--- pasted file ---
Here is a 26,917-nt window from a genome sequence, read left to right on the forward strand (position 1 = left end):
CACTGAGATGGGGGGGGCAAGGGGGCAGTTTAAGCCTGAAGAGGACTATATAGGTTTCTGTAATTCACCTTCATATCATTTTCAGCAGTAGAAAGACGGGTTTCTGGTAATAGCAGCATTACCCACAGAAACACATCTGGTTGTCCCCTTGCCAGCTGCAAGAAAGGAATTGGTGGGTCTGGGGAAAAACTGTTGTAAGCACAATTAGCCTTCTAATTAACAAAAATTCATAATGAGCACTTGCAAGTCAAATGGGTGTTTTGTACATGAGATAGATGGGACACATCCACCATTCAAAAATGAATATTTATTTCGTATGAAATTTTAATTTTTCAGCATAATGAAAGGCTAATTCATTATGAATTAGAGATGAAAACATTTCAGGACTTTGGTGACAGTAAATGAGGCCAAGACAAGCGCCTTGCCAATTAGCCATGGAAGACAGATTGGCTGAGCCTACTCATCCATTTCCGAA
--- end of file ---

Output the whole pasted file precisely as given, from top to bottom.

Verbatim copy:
Here is a 26,917-nt window from a genome sequence, read left to right on the forward strand (position 1 = left end):
CACTGAGATGGGGGGGGCAAGGGGGCAGTTTAAGCCTGAAGAGGACTATATAGGTTTCTGTAATTCACCTTCATATCATTTTCAGCAGTAGAAAGACGGGTTTCTGGTAATAGCAGCATTACCCACAGAAACACATCTGGTTGTCCCCTTGCCAGCTGCAAGAAAGGAATTGGTGGGTCTGGGGAAAAACTGTTGTAAGCACAATTAGCCTTCTAATTAACAAAAATTCATAATGAGCACTTGCAAGTCAAATGGGTGTTTTGTACATGAGATAGATGGGACACATCCACCATTCAAAAATGAATATTTATTTCGTATGAAATTTTAATTTTTCAGCATAATGAAAGGCTAATTCATTATGAATTAGAGATGAAAACATTTCAGGACTTTGGTGACAGTAAATGAGGCCAAGACAAGCGCCTTGCCAATTAGCCATGGAAGACAGATTGGCTGAGCCTACTCATCCATTTCCGAA